What about the employee who says that vaccinations violate his or her religious beliefs? Similar to the ADA, Title VII also requires reasonable accommodations for sincerely held religious beliefs, unless such accommodations would pose an undue hardship. The bar here is not quite as high as it is under the ADA though. Under the ADA an undue hardship is one that causes “significant difficulty or expense”, whereas under Title VII religious discrimination claims, an employer need only show that the accommodation involves “more than de minimus cost”. (Even under this standard though, disgruntled or jealous co-workers or customer preference is not an undue hardship.)
In EEOC v St Thomas Health, one of St Thomas’ food and environmental service providers refused to get his annual flu shot based on his religious beliefs, and St Thomas fired him. The EEOC says St. Thomas violated Title VII. The EEOC points out that in previous years St. Thomas allowed this worker to wear a mask, (i.e. it had accommodated his religious beliefs) and now refused to do so. If this employer does not have a sound reason for discontinuing that accommodation it may lose the case. On the other hand, maybe there is some evidence that the mask really doesn’t protect this worker and others with whom he came into contact. Maybe St Thomas did look for other accommodations. I’ll certainly be staying tuned to see if there are more facts that might shed some light here.
In general, if your agency or facility’s services involve patient contact, you probably want some type of vaccination policy in place. As an employer you are required to take reasonable steps to provide your employees a safe workplace. So what should you do? What can you do?Here are a few ideas:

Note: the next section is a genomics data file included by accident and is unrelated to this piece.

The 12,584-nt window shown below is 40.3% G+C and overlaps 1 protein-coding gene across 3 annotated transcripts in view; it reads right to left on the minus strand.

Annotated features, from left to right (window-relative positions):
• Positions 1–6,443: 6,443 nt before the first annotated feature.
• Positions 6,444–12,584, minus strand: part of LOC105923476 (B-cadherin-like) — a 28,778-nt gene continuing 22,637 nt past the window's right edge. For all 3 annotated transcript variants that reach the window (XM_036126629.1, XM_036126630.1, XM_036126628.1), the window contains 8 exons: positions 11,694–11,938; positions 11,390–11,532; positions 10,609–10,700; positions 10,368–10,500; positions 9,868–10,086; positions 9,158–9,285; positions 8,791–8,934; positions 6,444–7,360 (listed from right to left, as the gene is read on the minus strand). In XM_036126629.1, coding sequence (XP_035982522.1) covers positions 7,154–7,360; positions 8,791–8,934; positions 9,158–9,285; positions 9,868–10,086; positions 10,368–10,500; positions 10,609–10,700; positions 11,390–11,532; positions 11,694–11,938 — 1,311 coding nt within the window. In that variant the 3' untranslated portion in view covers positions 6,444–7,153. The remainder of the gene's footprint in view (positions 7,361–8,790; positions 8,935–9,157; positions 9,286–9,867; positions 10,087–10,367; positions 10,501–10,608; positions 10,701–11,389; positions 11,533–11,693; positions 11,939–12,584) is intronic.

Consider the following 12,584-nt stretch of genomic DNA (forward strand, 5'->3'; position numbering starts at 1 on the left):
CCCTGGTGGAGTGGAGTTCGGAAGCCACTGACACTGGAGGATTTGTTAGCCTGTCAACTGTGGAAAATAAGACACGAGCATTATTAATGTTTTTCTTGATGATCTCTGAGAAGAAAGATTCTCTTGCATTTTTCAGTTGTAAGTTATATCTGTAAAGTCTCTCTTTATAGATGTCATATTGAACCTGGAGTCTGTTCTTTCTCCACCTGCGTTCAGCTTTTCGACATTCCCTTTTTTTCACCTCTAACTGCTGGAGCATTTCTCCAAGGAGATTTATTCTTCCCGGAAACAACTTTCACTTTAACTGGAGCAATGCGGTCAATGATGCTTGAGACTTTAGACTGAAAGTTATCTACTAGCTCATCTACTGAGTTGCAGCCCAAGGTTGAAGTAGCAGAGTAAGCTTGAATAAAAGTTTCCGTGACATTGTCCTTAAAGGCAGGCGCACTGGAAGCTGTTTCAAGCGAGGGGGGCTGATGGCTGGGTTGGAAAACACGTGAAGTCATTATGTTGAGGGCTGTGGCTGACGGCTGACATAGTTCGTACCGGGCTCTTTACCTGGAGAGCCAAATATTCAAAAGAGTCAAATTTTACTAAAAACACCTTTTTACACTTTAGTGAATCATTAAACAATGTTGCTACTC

- Assume that some employees will request religious and/or disability accommodations. Formulate a process and include it in your policy. Consider printing forms that you can provide employees requesting such an accommodation.
- While you only have to accommodate sincerely held religious beliefs, keep in mind that some objections to vaccines might not appear to you to be religious at first glance, but may be in the eyes of the law. For example, the EEOC (and I believe, at least one federal court) has held that veganism, under the right circumstances is a religious belief. A vaccine that contains eggs may pose a problem there. The point is, proceed with caution.
- Engage in the interactive process and explore options for reasonable accommodations. Is it possible to modify the employee’s functions, require an alternative version of the vaccine (a nasal spray, perhaps) or transfer the employee to a vacant position, allow him/her to wear a surgical mask, take mandatory time off, for example?
- Document everything! Start with documenting the request, the stated reason for the request, the options explored, anything else involves in the interactive process (e.g. discussions with the employee’s healthcare provider) what options you considered, rejected or granted, who was involved, the reasons for your decision(s), etc.
- Don’t retaliate! See my other posts on retaliation (starting here and here) for more details.
Let’s stop there for now. In the meantime, load up on that echinacea and zinc and stay healthy!